WORLD WATER DAY: WHERE BOTTLED WATER FITS IN
March 20, 2007
Some Facts About Bottled Water in the United States
ALEXANDRIA, VA-World Water Day 2007 (March 22) calls attention to the critical need to protect and sustain water resources and "highlights the significance of cooperation and importance of an integrated approach to water resource management of water at both international and local levels," according to the World Water Day web site (www.worldwaterday.org). This global appreciation of water also recognizes the fact that all consumer products use water as an ingredient or in production, including foods and beverages. And, as the world considers how to balance the many roles and uses of water with sound water management policies, the International Bottled Water Association (IBWA) encourages an understanding of the important role of bottled water.
IBWA encourages consumers to consider these facts about bottled water:
Bottled Water and the Environment
- Annual bottled water production accounts for less than 2/100 of a percent (0.02%) of the total ground water withdrawn in the United States each year. The bottled water industry uses minimal amounts of ground water to produce this important consumer product-and does so with great efficiency.
- Visit the web site of the Drinking Water Research Foundation (www.dwrf.info) for a study summary of the report, "Bottled Water Production in the United States: How Much Ground Water is Actually Being Used?"
- The bottled water industry is one of among thousands of food, beverage and commercial water users. Bottled Water companies actively support comprehensive ground water management practices that are science-based, treat all users equitably, multi-jurisdictional, and provide for future needs of this important resource.
- In the event of drought or other water supply challenges, bottlers can adjust their water withdrawal to mitigate adverse impacts on a water resource. However, the industry is just one small piece of the puzzle and other water users must adopt the same protective measures to help ensure adequate resources for all.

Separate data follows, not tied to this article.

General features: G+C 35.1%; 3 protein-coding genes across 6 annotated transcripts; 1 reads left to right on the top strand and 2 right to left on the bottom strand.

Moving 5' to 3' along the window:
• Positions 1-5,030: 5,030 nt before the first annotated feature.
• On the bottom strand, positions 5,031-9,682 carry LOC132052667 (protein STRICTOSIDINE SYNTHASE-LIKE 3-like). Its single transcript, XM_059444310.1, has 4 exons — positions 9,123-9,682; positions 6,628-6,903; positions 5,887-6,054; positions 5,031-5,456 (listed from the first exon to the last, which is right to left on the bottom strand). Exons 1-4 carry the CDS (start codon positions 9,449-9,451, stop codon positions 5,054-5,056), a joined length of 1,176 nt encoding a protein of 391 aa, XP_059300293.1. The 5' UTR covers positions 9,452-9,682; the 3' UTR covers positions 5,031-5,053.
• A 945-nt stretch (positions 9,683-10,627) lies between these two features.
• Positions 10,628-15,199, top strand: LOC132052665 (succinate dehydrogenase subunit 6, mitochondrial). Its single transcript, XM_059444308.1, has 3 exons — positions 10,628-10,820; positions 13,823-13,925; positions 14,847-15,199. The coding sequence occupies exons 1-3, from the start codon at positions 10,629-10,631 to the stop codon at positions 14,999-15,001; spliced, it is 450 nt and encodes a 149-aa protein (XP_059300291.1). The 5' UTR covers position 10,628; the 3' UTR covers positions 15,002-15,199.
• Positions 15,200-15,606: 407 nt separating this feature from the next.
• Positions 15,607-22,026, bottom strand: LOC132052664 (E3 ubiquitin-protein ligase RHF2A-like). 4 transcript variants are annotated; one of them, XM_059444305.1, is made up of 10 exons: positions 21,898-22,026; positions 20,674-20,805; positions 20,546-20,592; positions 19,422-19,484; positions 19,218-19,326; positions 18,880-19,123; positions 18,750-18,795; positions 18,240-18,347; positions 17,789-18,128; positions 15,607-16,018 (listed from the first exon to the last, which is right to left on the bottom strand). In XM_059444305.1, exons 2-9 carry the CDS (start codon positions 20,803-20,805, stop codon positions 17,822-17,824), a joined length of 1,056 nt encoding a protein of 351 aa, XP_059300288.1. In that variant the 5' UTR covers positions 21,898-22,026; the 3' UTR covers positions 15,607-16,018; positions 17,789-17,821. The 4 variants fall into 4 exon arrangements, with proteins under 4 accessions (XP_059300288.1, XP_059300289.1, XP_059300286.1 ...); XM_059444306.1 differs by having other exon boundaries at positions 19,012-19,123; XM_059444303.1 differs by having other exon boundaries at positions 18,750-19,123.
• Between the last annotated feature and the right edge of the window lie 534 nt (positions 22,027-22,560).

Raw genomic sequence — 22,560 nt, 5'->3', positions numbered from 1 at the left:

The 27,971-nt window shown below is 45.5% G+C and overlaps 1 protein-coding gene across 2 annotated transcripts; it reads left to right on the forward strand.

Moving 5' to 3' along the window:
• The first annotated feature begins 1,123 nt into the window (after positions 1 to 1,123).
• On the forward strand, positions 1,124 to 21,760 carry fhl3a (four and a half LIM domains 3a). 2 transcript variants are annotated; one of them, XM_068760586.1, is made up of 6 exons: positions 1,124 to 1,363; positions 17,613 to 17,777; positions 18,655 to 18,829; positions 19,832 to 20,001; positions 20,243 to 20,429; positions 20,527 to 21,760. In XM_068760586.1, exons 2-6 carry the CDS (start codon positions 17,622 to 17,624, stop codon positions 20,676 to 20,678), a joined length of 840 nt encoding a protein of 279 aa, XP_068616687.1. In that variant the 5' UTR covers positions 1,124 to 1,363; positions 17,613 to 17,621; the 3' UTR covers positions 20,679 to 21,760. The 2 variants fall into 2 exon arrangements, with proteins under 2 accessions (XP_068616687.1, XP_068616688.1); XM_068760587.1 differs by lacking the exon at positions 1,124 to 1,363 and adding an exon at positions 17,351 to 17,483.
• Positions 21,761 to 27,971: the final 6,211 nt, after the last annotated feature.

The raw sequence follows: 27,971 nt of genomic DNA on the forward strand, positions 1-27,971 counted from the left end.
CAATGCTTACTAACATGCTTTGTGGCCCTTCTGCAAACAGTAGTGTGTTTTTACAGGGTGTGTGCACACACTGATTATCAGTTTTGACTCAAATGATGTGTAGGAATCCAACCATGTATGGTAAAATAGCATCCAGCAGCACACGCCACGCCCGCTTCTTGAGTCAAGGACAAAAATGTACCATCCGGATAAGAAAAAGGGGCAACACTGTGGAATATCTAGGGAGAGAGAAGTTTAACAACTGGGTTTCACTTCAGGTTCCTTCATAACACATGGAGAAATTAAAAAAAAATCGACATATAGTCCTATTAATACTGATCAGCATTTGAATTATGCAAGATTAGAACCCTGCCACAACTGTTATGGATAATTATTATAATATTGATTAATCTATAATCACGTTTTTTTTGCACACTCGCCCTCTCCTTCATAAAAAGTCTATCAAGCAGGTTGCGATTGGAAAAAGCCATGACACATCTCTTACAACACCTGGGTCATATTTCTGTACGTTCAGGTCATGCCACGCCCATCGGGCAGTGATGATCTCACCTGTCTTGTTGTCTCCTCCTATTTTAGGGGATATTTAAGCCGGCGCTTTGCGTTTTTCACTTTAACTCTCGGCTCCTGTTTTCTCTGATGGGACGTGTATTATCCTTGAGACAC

- Even though it is a small ground water user, the bottled water industry has been instrumental in encouraging states to develop comprehensive, science-based ground water management and sustainability policies and laws.
- Consumers should be aware that bottled water containers are fully recyclable and should be properly recycled through whatever system a local municipality has in place. In fact, all bottled water containers--whether plastic, glass or aluminum--are recyclable, where recycling facilities exist. IBWA actively supports comprehensive curbside recycling programs and partners with other beverage and food companies, municipalities, and the recycling industry and seeks to educate consumers about recycling and work to increase all recycling to reduce litter.
- The larger bottles found on some home and office bottled water coolers can be sanitized and re-used an average of 75 times before the bottled water company removes them from the marketplace and recycles them. That is why the bottled water industry is considered one of the "original recyclers."
Global Water Availability
- While governments and the private sector work to find solutions to provide clean drinking water in underserved communities throughout the world, bottled water can be an efficient and cost effective means of delivering
- A growing number of bottled water companies are designating a portion of their income to support global programs, which help create long term solutions for the provision of water for drinking, sanitation and hygiene in underserved and developing communities.
Bottled Water and Emergency Response
- IBWA and the bottled water industry stand ready to participate in the development of solutions to better enable federal, state and local emergency response agencies to act with greater efficiency and speed with regard to bottled water distribution and coordination in emergency relief operations. The bottled water industry has provided millions of bottled water servings in response to Hurricane Katrina, events of September 11, 2001, the tsunami in Asia, and countless other emergencies that have interrupted the delivery of safe drinking water. IBWA's broad-ranging expertise can help government officials better understand the issues involved as they attempt to create a more workable system.